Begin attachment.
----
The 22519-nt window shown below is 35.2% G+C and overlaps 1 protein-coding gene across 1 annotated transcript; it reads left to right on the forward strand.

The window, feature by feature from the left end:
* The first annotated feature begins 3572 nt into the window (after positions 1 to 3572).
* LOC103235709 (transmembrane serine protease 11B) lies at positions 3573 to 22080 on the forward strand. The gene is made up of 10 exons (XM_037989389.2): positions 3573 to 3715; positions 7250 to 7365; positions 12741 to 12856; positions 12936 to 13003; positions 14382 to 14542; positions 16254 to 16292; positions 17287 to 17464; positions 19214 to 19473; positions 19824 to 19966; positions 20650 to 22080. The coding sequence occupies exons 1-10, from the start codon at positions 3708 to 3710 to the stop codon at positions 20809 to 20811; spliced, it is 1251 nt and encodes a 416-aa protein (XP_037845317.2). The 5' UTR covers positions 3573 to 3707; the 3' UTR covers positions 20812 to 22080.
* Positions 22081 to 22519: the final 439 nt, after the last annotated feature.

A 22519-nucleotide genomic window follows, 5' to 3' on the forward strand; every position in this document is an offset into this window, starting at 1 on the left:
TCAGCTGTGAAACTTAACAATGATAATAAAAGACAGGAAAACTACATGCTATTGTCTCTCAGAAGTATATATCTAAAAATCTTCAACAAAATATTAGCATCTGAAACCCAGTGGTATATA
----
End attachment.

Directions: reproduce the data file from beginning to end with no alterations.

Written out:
The 22519-nt window shown below is 35.2% G+C and overlaps 1 protein-coding gene across 1 annotated transcript; it reads left to right on the forward strand.

The window, feature by feature from the left end:
* The first annotated feature begins 3572 nt into the window (after positions 1 to 3572).
* LOC103235709 (transmembrane serine protease 11B) lies at positions 3573 to 22080 on the forward strand. The gene is made up of 10 exons (XM_037989389.2): positions 3573 to 3715; positions 7250 to 7365; positions 12741 to 12856; positions 12936 to 13003; positions 14382 to 14542; positions 16254 to 16292; positions 17287 to 17464; positions 19214 to 19473; positions 19824 to 19966; positions 20650 to 22080. The coding sequence occupies exons 1-10, from the start codon at positions 3708 to 3710 to the stop codon at positions 20809 to 20811; spliced, it is 1251 nt and encodes a 416-aa protein (XP_037845317.2). The 5' UTR covers positions 3573 to 3707; the 3' UTR covers positions 20812 to 22080.
* Positions 22081 to 22519: the final 439 nt, after the last annotated feature.

A 22519-nucleotide genomic window follows, 5' to 3' on the forward strand; every position in this document is an offset into this window, starting at 1 on the left:
TCAGCTGTGAAACTTAACAATGATAATAAAAGACAGGAAAACTACATGCTATTGTCTCTCAGAAGTATATATCTAAAAATCTTCAACAAAATATTAGCATCTGAAACCCAGTGGTATATA